By: Gen Chamblee

I used to see St. Jude’s commercials on tv and thought, “I can’t imagine what those parents are going through.” All the kids had the same look to them. They were bald and had something in their eyes that said, “help me.” I never dreamed that my child would end up looking like one of those kids. I am guilty of being one of those people who says, “cancer won’t touch us, it won’t happen to my child.”

The cemetery where my husband’s father is buried has a section called “The Garden of Angels” and when ever we went to visit his father, I never wanted to drive past that area because of how sad it made me feel that all of those children were gone. Again, I couldn’t imagine. Now my precious daughter is buried there.

How surreal it is. It’s mind boggling how life happens.

I still can not believe Sierra is gone. Some days I wake up and expect to hear her sweet, little voice in her bedroom. But then reality hits me that I will never see her face again. Never hear her voice, never see her smile, never give her kisses again. Cancer ripped her away from me. At night all I can do is lay there and replay the moment she passed over and over in my head. It’s in every way possible, complete torture.

Every time I walk by her empty room, it feels like someone is stabbing me in the heart. I read about her and choke up. It is truly the worst thing that anyone can go through. She will forever be 2 1/2 yrs old. Her pictures on the wall will never change, and all I have are the memories in my mind.

So many have asked me how I can start up a foundation so soon after Sierra passed? How could I go through pictures of her and sit down to write out her story? That I must be so strong to be able to do such a thing. You want to know how I did it? I’m not strong, I’m angry. Furious. I have never been so mad in my life at anything as I am at cancer. It messed with the wrong family this time.

I want the world to know who my beautiful Sierra was. I don’t want another parent to feel the pain I feel. The agonizing, ruthless pain of losing a child.

I have become a different person since January of 2010. I was introduced to the world of childhood cancer in the worst possible way. And now it’s my turn to do as much as possible to open the eyes of everyone who thinks it can’t happen to their child. Because guess what? IT CAN.

Pumping pure poison into childrens’ growing bodies is appalling. But you know what? It’s one of the only choices you have when the Dr. says, “your child has cancer.”

It’s so hard to fathom that only 3% of Federal cancer research money goes to childhood cancer. Neuroblastoma gets even less than that. Every single day 46 kids are diagnosed with cancer and 7 of them day each day. Neuroblastoma kills 1 child every 16 hours. And all we can get is 3%? Are you freakin’ kidding me?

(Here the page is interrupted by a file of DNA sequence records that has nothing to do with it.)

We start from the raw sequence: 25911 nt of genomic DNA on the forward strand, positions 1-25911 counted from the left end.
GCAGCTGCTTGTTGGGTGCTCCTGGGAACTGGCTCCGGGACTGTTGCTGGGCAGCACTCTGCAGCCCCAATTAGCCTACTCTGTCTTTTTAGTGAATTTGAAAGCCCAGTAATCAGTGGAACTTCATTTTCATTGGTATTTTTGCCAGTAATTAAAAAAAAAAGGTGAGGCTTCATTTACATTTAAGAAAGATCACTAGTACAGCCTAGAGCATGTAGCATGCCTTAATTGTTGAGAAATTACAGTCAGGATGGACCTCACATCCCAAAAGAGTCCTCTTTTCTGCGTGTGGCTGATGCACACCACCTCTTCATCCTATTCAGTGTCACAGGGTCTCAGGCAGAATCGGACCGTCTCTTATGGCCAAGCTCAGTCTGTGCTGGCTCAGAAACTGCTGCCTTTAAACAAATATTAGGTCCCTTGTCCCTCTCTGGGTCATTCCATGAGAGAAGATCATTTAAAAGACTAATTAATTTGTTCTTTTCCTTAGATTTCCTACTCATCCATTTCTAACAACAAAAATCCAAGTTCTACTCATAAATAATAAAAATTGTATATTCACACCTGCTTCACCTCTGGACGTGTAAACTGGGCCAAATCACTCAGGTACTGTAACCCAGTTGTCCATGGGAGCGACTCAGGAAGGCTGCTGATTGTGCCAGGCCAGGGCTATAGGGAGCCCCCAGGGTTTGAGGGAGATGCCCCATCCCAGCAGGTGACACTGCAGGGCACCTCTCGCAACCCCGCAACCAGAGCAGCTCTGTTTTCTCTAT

Why are people so hesitant to give? I donated to St Jude’s numerous times before Sierra was ever diagnosed.

Cancer has no rhyme or reason. It doesn’t discriminate. Not one single person in this world is safe from it. It destroys everything good in this world, and it doesn’t care how old you are or how much money you have.

I get so angry when I think about it. People don’t realize how prevalent cancer is among children. It’s a world that people don’t want to think about. But it’s time everyone wakes the hell up and opens their eyes. Kids do get cancer and kids do die from it.

No one knows what Sierra went through on a daily basis.

Imagine a little girl no heavier than 20 lbs, on a ventilator for 3 ½ months, receiving enough sedation to kill an adult, blood transfusions two times a day, numerous chest tubes, addicted to narcotics, endless x-rays, scans, and IV pokes. Close your eyes and imagine huge amounts of poison being pumped through her veins, and adult poison at that. We have children’s Tylenol and children’s Benedryl, but after all these years, there is no such thing as a children’t chemo drug. Then she went through 9 ½ hours of surgery to extract this horrible thing. She battled pneumonia, and terrifying blood infections. And let’s also mention that she coded on two different occasions. To think though, Sierra never made it to stem cell transplant, radiation or antibody treatment. There were SIX pages of side effects for ONE chemo drug.

These kids fight for their lives, and then have to worry that the cancer doesn’t relapse. If it doesn’t – they truly survived. But, it’s not over. Now every day for the rest of their lives, they have to counter act all of the side effects from treatment. And then on top of that, they still have to worry about secondary cancer. But you want to know what was truly amazing about Sierra and all of these children? They smile every step of the way.

Childhood cancer is real people. You don’t want to have to learn about it the hard way like I did. You don’t want wait & be holding your child in your arms as they draw their last breath to wake up and fight back.

It’s totally unacceptable.

My child was not one of the lucky ones. And unfortunately, many of them aren’t.

But are you ready to open your eyes?


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